What a dreaded question. Very few seniors I know seem to like answering this question, though it has become the new staple in small talk. Shouldn’t, by definition, “small” talk be concerned with seemingly unimportant things like today’s weather and your best guess for a date for Flunk Day? So why do people, especially peers who I haven’t spoken to in years, ask such a seemingly weighted question? The answer is simple: because they believe that your answer to their question is very telling. It seems that people think if they know what you are doing next year they will be able to assess your entire college career and how successful you are as a human being. Frankly, this is a vast oversimplification, underestimation and complete bullsh*t.
My mom has her Bachelor’s Degree in Special Education with a concentration in Audiological Disabilities, and she worked as a home investigator for the Department of Child and Family Services for a few years after college. My dad works at the national offices of a large phone company and has a degree in drawing from the Art Institute of Chicago. Harry S. Truman owned a store that sold silk shirts and other clothing before he became a Senator, Vice President and eventually President of the United States. Cindy Crawford studied chemical engineering at Northwestern University before dropping out to pursue modeling. Will Ferrell graduated from the University of Southern California with a degree in sports information, and he took a job as a sportscaster on a weekly cable show before anyone knew his name. Mick Jagger used to be a porter in a mental hospital. Our own Chemistry Professor Thomas Clayton has a B.A. in English, and Education Professor Jason Helfer has a Master’s Degree in Music. Point being: why the hell are you even asking me what I’m doing next year? I could be taming lions in five years. I could be working on a cruise ship.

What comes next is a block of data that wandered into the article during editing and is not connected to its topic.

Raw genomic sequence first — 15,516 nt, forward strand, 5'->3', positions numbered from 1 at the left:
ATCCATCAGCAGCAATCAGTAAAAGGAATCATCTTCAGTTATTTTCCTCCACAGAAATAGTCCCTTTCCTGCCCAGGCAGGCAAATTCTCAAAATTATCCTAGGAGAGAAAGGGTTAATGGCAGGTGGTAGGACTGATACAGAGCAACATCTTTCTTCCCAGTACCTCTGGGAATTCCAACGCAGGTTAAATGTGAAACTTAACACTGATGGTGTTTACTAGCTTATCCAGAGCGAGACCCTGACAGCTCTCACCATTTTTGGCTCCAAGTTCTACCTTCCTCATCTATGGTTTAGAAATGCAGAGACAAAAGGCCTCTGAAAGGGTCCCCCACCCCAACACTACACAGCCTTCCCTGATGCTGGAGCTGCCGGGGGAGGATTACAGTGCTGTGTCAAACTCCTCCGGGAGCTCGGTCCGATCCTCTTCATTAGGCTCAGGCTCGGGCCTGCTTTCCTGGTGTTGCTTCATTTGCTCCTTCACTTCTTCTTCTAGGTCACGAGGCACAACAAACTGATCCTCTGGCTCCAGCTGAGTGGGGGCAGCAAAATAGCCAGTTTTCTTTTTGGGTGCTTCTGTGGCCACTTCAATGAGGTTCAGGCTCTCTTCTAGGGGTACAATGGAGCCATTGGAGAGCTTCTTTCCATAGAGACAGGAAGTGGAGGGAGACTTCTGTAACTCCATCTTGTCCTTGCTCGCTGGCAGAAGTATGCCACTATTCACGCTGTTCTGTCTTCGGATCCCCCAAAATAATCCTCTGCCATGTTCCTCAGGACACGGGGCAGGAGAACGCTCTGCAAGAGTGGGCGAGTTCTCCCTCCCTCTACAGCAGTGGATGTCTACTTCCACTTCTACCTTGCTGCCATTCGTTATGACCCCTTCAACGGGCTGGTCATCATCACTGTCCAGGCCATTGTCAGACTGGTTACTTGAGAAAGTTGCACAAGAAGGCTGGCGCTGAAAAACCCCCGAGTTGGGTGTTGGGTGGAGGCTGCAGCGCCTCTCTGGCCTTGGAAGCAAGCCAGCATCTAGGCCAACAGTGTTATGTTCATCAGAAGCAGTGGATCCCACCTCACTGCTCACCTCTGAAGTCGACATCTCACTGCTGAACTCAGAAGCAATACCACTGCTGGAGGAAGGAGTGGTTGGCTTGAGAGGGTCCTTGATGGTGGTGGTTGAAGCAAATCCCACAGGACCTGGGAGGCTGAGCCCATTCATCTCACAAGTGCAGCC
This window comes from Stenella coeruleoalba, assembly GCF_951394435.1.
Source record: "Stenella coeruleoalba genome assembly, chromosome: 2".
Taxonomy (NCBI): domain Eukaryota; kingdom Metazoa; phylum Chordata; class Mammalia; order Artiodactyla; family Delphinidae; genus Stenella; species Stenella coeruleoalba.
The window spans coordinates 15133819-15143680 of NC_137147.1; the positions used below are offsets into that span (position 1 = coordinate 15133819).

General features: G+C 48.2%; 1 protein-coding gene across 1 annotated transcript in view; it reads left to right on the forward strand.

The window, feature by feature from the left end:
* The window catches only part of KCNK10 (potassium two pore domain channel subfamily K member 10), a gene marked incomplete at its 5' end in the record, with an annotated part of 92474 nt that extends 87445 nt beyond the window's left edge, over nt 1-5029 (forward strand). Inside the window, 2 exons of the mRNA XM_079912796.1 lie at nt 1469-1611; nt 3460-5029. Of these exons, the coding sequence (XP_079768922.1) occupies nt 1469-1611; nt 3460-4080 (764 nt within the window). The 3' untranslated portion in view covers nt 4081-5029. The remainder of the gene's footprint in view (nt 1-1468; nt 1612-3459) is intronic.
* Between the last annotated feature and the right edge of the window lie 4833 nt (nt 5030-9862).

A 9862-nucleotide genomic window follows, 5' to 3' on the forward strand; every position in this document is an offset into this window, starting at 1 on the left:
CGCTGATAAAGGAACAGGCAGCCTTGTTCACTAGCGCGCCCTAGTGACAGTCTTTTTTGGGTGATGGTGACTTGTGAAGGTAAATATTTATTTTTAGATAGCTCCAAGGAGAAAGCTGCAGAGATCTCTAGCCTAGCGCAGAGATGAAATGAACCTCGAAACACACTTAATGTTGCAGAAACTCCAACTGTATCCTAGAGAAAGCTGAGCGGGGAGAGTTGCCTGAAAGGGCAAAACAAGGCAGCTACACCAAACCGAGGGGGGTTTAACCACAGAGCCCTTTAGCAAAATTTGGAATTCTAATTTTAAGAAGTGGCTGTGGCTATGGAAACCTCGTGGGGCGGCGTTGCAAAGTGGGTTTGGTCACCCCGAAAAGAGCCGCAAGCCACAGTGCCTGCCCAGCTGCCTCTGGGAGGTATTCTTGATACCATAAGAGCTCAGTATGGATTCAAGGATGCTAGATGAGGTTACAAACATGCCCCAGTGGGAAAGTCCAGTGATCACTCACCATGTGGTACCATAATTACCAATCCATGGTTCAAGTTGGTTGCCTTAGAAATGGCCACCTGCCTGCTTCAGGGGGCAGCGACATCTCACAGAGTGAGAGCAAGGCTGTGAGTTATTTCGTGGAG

I’m under the impression that fellow students who are asking this question are not actually curious or interested in your life; they are asking this question merely for themselves. To take stock, see if they’re the only person who has no idea what the hell they’re doing with their life or up their ego a little bit more for being able to tell you they’re going to UCLA for med school while you go back to be a teller at your local hometown bank. If you’re actually curious about my personhood and life plan, I would much rather be asked and answer the question: “Where do you want to be, as a person, in a year”? The answer to this question, I think, is much more telling. What do you want to accomplish in the next year? What do you want to be able to count as your experiences? What do you want to learn? You’re going to forget the first name of half of the people you know at Knox in your first five years out of this place. What knowledge are you going to replace that newly available brain space with?